The limo lurched to a halt at the end of her driveway, and she hustled down to it on the theory that the faster she got in, the quicker her neighbors would be left in peace.

“What’s going on, groomsman!” Moose hollered. “We gonna do this or what!”

The rear door opened, and old-school Stones blared as Danny vacated the interior and stretched to his full height. She was surprised to see him in slacks and a button-down. He was usually in an NBFD wardrobe whether he was on or off duty.

“Hey,” he said as she came up to him. “I talked to Moose. No strippers. Deandra put her foot down. So we’re just going to hang at the Local.”

The Local was the firefighter union’s meeting hall, and not a place anyone would ever jump naked out of a cake.

Anne shrugged. “I can always Uber home if I don’t like what’s going on. Moose needs to do Moose without regard to me.”

On that note, she ducked down and leaned in. A cheer rose up, eclipsing the rock and roll.

Everyone she expected was there: Jack and Mick, Moose and Danny’s roommates, who were on the SWAT team; Patrick “Duff” Duffy, the 499’s resident golden boy; Deshaun Lewis, the engineer, and his cousin, Ty, who was on Search and Rescue; and Emilio Chavez, who was another member of the 499 crew.

If you counted Danny and the groom, it was well over seventeen hundred pounds of muscle, and she wondered how the limo’s suspension was handling the load.

“How we doing, boys?” she said as she shuffled herself in.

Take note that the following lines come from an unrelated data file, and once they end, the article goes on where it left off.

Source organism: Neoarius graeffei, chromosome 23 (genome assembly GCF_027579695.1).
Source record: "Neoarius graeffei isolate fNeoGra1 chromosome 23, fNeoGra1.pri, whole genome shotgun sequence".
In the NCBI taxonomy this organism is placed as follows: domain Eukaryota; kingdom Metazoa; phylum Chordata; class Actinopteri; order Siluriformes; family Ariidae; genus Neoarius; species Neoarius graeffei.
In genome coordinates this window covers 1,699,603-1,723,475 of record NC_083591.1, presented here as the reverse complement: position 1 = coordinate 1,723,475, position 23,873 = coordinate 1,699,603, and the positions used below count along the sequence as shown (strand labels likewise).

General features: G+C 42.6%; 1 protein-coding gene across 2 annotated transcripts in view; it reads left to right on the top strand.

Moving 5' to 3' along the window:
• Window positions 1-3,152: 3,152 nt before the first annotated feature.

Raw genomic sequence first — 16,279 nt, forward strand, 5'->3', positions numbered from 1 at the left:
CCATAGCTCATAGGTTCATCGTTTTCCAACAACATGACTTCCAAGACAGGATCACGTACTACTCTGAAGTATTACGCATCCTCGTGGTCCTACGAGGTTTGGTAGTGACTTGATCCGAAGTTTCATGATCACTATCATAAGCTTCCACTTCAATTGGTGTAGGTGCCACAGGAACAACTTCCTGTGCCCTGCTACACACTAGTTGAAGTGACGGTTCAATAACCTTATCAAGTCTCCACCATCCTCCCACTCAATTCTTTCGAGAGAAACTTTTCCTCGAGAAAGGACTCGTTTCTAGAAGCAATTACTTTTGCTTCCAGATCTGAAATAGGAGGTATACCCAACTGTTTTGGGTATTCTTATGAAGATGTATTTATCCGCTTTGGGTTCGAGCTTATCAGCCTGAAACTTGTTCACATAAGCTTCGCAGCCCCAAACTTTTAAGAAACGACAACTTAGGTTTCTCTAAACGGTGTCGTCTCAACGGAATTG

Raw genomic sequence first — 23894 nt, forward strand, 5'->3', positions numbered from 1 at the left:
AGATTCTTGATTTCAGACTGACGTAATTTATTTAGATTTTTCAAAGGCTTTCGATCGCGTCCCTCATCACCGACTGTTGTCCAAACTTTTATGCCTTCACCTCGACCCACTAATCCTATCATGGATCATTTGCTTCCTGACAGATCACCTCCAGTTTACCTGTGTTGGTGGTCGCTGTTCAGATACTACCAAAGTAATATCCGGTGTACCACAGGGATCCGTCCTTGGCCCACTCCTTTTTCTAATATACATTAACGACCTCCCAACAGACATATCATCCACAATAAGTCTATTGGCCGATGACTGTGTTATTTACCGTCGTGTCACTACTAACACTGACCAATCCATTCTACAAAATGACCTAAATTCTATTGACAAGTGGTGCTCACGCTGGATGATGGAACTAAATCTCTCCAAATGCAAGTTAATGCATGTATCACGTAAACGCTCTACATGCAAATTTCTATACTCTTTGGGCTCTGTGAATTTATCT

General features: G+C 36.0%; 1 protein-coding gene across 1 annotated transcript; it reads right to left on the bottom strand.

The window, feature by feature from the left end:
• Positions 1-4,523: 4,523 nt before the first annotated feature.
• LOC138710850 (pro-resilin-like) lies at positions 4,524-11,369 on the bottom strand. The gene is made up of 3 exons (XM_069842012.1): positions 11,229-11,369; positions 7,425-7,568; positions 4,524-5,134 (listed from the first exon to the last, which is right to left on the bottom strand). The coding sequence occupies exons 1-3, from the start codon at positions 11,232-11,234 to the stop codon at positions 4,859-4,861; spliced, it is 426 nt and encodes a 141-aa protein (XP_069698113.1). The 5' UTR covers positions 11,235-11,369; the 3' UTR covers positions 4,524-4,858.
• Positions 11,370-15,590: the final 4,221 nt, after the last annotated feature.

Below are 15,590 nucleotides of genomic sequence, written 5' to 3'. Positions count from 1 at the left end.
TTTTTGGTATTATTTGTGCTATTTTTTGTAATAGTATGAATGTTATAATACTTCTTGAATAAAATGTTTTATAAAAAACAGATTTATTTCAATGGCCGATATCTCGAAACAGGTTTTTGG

All kinds of “fuckin’ great” rippled around while she parked it in the only vacant space, between Duff and Jack. As a beer was passed her way, Danny squeezed his heft in and pointed at Duff.

“You, move.”

“What?” the blond guy asked.

“Move. You’re in my seat.”

The chatter died down, and Anne had to admit she was surprised, too. But Danny was not joking.

“Come on, Dannyboy, what—”


Duff got up grousing. “Whose lap am I in then?”

“Mine!” Moose said as he patted his knees. “Last night as a single bastard, I want to live it up!”

“Well, if you put it like that.” Duff changed the song. “I might as well put on a show.”

Danny sat down next to her as a hush fell over the crew, and then—

Of course, Anne thought. Like a Virgin.

As the song started, Duff looked over his shoulder at Moose and blew him a kiss. “ ’Cuz I ain’t never did this before.”

“That’s J. Cole,” Deshaun said. “Not Madonna.”

“Don’t interrupt the art, my dude.” Duff extended himself out the sunroof and went full-on Pavarotti. “I made it throuuuugh the wiiiiiiiiiiiildernesssssssssssssssss, somehow I maaaaaaade it throoooooooooooooooooooooough . . .”

Duff had a beautiful face and a great body, but dear Lord in Heaven above, he moved like a white boy who’d had both his legs recently broken. And his singing? Not only was he not a candidate for The Voice, she imagined dogs all over town were looking for noise-canceling headphones.

“So how you been, Anne?” Jack asked her while Moose slapped that ass.

As Danny’s roommate looked over at her, she was happy for the distraction and struck by how handsome he was. He had a military haircut that was so tight, his scalp showed around his ears, and he was in all black, from the slacks to the button-down. Heavily muscled, just like Mick, he had the air she had come to associate with trained killers: He was totally calm, as if he knew, from firsthand experience, that he could handle anything that might come his way.

“Good,” she answered. “You?”

Duff tackled the chorus like only a tone deaf, half-drunken, former linebacker could: all volume, no pitch, desecration all around.

“I got teargassed today in training.” Jack wiped his face. “My eyes are still stinging. So if I tear up?”